There’s just something about being out in the middle of a beautiful place with a camera that never gets old. Maybe that’s an obvious and cliché statement, but it’s true. This past November I had the opportunity to head out to Joshua Tree National Park with Aztec Adventures to shoot a short documentary following one of their very popular Rock Climbing outings. The adventure started on a Friday around noon, and right off the bat I could tell the documentary was going to be good. Within three hours we were closing in on our campsite, and already the images were spectacular. The high desert landscape was painted by a declining orange sun and a sky of purple clouds. It was a sight to see, and of course, to photograph. As soon as we rolled up to the campsite, the group started setting up camp and making dinner. On the menu was the ever-delectable Aztec Adventure vegetarian chili. Now typically when I hear the word vegetarian, I’m a little suspicious, but after eating, I was sold. I just had to remind myself to get a few good shots of the chili being eaten before it was all gone!
After dinner we headed off on a “night hike”, which turned out to be an exploration of an extremely large and complex rock formation that required some serious maneuverability. Squeezing through slight gaps in the rocks, I didn’t think we were going to make it through. In retrospect, I was putting my camera in some pretty delicate situations, but the shots that I got were well worth the tight fit. It wasn’t until the very last maneuver that an on-camera light of mine met its peril as it fell into an abyss of rocks (R.I.P.). Luckily for me I was distracted by a night sky of stars like I had never seen before, so of course my first reaction was that I had to shoot a time-lapse. Once we got back to camp I set up my camera on the tripod, and pointed it towards the sky. Utilizing a thirty second exposure, and by taking a picture every minute for over an hour an a half, I captured amazing celestial movement. What made the time-lapse even more unique was that I framed some rock formations to the bottom third of the frame so that as the campfire burned, and car lights illuminated the rocks, the formation flickered between shades of orange and blue. Without a doubt, this was the most impressive time lapse I have ever shot. I guess that’s what happens when you go to Joshua Tree and look up at the sky.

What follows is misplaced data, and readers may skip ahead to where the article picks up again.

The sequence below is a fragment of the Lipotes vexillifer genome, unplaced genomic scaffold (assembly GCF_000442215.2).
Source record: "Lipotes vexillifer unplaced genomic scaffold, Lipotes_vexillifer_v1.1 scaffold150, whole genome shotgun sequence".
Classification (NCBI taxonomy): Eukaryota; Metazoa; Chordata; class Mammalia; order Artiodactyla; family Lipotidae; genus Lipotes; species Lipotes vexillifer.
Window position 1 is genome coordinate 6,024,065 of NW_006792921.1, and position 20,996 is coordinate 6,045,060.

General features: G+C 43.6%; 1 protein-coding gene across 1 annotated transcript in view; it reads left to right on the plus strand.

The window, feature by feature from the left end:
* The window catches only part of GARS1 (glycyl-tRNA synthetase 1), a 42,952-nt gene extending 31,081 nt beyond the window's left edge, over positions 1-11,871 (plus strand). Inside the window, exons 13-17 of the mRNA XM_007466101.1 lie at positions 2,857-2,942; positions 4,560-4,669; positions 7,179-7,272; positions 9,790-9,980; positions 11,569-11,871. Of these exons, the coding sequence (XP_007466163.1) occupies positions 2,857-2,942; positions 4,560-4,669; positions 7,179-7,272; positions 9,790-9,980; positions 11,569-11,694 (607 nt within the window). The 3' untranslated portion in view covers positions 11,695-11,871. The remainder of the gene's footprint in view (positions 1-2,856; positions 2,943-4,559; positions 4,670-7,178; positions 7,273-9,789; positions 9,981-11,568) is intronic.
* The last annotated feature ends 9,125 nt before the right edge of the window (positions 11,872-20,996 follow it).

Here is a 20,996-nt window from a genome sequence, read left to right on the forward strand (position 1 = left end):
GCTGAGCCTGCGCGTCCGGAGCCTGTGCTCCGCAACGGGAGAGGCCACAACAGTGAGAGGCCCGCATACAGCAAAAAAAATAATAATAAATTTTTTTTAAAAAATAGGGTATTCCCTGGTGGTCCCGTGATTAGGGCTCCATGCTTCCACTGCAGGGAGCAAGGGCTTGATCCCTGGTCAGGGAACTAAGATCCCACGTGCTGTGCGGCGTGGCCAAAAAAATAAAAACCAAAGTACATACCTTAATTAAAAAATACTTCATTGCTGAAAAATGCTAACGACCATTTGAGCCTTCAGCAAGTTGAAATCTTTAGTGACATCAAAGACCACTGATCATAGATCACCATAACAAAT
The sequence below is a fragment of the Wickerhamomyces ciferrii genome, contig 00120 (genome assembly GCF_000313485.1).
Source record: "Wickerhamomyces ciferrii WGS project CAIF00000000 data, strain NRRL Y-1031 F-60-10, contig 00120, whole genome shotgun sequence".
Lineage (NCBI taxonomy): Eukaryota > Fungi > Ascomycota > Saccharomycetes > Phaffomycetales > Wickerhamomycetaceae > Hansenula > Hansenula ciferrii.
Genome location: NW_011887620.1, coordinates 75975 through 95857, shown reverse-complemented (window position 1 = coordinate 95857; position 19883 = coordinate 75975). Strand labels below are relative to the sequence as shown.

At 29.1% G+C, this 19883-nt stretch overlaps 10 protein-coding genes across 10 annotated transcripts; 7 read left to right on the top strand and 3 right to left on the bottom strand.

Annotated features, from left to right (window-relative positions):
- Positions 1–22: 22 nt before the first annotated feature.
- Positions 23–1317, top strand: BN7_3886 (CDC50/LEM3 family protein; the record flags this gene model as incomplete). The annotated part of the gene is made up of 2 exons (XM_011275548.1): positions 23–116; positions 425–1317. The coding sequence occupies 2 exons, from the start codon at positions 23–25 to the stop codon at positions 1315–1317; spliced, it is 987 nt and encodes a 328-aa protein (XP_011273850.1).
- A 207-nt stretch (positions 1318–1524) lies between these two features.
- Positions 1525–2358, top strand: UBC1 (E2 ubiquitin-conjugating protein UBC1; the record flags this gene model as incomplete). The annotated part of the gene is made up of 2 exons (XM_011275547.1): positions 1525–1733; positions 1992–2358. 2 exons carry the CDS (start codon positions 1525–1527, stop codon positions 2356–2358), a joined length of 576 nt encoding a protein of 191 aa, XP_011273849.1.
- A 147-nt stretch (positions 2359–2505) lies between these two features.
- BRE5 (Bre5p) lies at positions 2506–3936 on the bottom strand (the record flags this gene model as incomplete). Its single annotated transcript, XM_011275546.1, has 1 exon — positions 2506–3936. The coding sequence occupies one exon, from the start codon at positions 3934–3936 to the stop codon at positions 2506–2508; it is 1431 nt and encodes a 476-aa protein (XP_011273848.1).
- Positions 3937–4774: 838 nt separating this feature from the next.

Over the next two days the group headed into the National Park for some serious world class climbing. Just getting to the climbing spot, or ‘crag’, was a blast. Whether you’re simply driving through the park, gearing up outside the van, or hiking the access trail, everywhere you look in Joshua Tree is another spectacular scene. I found it hard at times to keep up with the group, as I kept wanting to stop to take more shots! During the climbing days I spent most of my time getting shots of the group climbing, but of course, I jumped on the wall more than a few times. At one point I was even roped up, suspended over the edge of the rock face shooting down at the climbers. That was probably the most unnatural, yet exhilarating rush of the trip for me. After our second day of climbing, everyone was exhausted and ready to jump in the van to head back to state, but I had one more shot up my sleeve: the slow walk. So I sent the group about fifty yards down this classic Joshua Tree dirt road and told them to round a corner and walk straight at the camera. The camera was set to shoot at sixty frames per second so that when slowed down, the movement would be ever so smooth. If you’ve already watched the video, you know what scene I’m talking about. If you haven’t yet had a chance to watch it, it’s borderline epic and I’d recommend checking it out.
Overall, this Aztec Adventure was more than just a three day trip. For me, it was an opportunity to combine some of my passions together. Traveling to Joshua Tree, being in the outdoors, spending time with interesting people, and of course making movies, what more could a videographer hope for? Outside of the project, I also developed an appreciation for what Aztec Adventures really is. The experience of an Aztec Adventure outing is something that I feel very fortunate to have been a part of. I think too often it’s easy to get caught up in life, and everything that goes with that. But when you’re on an outing you remind yourself to breathe a little bit, and to just enjoy yourself. Oh, and I also forgot to mention: it’s really, really fun.
– CJ Capes, Videographer, Aztec Recreation Center